The Schengen treaty “FALTERS” back to border controls
Sweden and Denmark are also reintroducing border controls on a temporary derogation to Schengen
The immigration emergency due to international crises has repercussions on Europe which has decided another tightening of free movement at the borders. The area of free movement in Europe, the Schengen area, is now considered “in danger” after the decision by Sweden and Denmark to close the borders to the flow of migrants. Both Stockholm and Copenhagen have in fact decided to reintroduce border controls. Including those on the tens of thousands of Danish commuters who cross the Oresund bridge every day between the two countries. The stated objective is to reduce the number of refugees arriving in Sweden. A real cultural upheaval for one of the European countries that has always been considered a bastion of freedom but that perhaps, for this very reason, represents one of the most sought-after destinations for refugees. Only in 2015, in fact, Stockholm received requests for asylum from 150,000 people.
A similar decision to that of Sweden and Denmark was also taken by four other countries: Norway, Austria, Germany and France. And, apparently, even Italy would be ready to re-establish border controls with Slovenia. Although the suspension of the Schengen agreements is only temporary, the leaders of the European Union are beginning to be worried about this situation, because they fear for the fate of Schengen and its principles of freedom of movement.
But what is Schengen?
Many ignore the origins, history and rules of the Schengen treaty, which has become the symbol of a united Europe without borders, allowing for the free movement of people. After the two devastating world wars, it took many years to abolish borders, guarantee security and strengthen confidence. The creation of the Schengen area has been one of the main achievements of the EU. Schengen has mainly abolished checks on people at the internal borders of Europe, but not only: the agreement provides for the application of common rules and procedures regarding visas, short stays, asylum requests and border controls and also the strengthening of cooperation and coordination between police services and judicial authorities.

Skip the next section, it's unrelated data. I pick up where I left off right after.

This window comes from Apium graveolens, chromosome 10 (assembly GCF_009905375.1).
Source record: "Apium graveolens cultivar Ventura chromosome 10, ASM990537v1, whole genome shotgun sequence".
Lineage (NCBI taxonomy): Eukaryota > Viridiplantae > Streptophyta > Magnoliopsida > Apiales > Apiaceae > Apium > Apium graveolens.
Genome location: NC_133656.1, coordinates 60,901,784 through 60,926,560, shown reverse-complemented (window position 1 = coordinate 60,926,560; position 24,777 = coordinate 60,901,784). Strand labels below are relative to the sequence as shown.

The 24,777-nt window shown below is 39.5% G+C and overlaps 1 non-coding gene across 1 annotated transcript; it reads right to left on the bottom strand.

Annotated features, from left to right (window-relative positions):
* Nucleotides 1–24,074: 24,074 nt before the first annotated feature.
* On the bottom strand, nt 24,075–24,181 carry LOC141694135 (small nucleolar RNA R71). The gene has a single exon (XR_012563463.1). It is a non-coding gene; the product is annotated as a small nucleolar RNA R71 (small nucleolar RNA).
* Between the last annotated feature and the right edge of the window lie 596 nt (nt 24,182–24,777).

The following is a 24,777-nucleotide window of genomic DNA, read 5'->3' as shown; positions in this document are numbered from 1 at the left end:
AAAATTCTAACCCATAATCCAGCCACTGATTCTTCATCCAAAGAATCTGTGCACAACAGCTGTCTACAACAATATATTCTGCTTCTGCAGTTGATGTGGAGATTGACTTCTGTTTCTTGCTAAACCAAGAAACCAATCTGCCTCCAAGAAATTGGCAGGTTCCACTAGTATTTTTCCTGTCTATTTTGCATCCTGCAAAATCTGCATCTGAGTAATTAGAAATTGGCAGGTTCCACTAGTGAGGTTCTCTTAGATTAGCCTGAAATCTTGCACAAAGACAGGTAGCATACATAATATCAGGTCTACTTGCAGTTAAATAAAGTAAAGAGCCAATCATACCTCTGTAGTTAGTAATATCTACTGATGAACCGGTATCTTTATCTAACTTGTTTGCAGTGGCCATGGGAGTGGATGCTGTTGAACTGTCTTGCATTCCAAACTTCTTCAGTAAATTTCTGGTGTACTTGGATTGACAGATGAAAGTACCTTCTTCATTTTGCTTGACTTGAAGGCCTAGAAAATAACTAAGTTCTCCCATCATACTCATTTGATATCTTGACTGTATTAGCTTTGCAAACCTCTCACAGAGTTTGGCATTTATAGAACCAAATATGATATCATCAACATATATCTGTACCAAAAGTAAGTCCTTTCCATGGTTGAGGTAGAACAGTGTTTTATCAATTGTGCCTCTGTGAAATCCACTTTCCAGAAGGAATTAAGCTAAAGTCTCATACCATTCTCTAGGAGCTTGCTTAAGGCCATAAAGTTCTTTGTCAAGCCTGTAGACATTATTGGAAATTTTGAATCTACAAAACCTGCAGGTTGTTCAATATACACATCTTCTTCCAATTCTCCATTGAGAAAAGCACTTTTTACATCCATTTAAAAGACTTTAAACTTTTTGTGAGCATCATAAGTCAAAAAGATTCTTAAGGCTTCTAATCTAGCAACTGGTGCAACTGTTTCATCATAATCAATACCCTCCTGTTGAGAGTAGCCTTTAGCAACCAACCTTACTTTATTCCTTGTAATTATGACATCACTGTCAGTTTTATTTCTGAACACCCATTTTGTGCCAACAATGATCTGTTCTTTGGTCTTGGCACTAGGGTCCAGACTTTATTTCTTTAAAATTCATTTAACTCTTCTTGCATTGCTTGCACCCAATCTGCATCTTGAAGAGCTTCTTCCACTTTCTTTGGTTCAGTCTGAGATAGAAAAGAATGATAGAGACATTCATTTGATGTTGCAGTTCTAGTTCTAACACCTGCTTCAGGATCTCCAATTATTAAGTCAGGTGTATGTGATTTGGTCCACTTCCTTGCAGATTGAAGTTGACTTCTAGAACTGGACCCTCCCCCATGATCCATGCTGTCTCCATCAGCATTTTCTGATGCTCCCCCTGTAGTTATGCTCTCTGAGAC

It therefore guarantees the right to free movement and to a stay unrelated to work reasons. Citizens of the acceding States are therefore free to cross the borders of a Member State without having to submit to any control unless justified by reasons of public order and national security. Currently, 26 countries, 22 from the European Union and four from outside the Union are members: Norway, Iceland, Switzerland and Liechtestein. Romania, Bulgaria, Cyprus and Croatia are part of the European Union and not of Schengen. The United Kingdom and Ireland are only involved in a few aspects relating to police and judicial cooperation and have therefore maintained border controls.
The Schengen treaty is now at the center of discussions, second thoughts and controversies due to the complex management of the millions of migrants and refugees fleeing the South and the East of the world who are trying to enter Europe and with it, it seems, with border controls reintroduced by Sweden and Denmark, seriously threatening what the German Foreign Ministry spokesman Martin Schaefer called “one of the greatest results in the EU in recent years”.